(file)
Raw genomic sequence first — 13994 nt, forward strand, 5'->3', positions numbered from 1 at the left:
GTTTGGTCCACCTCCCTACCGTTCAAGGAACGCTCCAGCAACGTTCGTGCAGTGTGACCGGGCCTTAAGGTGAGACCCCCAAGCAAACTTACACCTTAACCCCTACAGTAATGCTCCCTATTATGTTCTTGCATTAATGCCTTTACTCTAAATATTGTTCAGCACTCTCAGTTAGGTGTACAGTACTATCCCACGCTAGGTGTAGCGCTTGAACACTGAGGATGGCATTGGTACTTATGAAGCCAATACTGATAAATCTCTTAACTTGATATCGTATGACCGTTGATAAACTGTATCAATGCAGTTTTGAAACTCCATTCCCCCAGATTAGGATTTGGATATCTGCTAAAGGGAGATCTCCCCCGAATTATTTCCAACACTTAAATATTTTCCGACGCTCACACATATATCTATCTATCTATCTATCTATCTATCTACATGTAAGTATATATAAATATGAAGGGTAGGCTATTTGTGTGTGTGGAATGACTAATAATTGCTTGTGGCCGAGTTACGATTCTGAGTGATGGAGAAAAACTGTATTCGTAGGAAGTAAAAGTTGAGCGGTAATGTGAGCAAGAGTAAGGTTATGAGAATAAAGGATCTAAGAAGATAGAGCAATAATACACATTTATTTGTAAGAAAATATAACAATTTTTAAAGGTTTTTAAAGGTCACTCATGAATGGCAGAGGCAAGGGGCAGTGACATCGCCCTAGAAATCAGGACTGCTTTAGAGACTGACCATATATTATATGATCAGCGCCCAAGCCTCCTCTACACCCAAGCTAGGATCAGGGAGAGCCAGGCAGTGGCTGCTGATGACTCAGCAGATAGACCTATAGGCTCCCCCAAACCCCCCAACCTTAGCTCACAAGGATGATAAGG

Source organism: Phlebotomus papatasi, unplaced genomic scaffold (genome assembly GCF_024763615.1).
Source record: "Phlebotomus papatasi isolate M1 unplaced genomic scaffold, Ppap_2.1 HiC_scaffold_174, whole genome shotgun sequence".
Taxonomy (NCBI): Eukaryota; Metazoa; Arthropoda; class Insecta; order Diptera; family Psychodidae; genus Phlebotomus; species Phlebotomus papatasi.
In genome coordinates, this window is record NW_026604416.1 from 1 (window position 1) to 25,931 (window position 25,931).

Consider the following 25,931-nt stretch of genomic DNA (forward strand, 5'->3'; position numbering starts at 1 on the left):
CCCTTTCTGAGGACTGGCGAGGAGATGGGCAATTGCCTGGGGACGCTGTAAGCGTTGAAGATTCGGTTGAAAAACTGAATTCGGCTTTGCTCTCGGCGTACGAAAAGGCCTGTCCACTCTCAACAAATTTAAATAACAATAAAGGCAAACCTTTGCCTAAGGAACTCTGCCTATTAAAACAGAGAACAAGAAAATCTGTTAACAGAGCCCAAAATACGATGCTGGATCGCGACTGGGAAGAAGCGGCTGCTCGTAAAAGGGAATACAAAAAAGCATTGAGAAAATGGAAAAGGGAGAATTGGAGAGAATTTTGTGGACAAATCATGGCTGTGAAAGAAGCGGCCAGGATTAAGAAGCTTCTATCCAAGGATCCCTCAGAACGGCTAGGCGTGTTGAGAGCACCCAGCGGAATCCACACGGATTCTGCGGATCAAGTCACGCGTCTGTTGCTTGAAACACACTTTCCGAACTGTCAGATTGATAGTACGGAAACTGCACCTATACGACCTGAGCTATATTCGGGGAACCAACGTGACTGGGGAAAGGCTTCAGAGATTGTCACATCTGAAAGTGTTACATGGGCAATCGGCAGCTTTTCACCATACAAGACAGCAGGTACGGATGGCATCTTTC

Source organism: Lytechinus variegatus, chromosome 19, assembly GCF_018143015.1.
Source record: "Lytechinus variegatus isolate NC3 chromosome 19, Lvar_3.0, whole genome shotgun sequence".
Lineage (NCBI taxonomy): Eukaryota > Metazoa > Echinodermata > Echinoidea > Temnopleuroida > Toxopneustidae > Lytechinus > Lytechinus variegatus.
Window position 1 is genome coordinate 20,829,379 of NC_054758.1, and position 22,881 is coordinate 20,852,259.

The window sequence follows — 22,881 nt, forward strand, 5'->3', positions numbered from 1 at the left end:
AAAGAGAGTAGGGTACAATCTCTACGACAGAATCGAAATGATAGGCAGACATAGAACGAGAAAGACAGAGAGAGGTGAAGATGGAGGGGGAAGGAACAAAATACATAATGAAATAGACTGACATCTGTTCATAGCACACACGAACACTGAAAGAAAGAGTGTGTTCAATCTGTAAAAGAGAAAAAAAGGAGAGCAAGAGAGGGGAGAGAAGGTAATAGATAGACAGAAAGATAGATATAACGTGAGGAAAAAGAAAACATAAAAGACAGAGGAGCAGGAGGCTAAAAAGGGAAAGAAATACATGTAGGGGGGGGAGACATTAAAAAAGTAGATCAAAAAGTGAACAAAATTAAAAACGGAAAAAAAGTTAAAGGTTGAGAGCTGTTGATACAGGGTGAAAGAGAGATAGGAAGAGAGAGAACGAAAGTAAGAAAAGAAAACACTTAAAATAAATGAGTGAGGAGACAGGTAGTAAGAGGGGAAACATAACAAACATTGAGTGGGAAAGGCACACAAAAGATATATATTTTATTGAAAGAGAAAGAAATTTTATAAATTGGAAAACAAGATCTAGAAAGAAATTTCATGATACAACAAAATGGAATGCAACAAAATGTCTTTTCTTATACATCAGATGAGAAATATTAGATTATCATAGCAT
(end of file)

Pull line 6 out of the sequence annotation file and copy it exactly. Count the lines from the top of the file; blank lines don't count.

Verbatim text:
In genome coordinates, this window is record NW_026604416.1 from 1 (window position 1) to 25,931 (window position 25,931).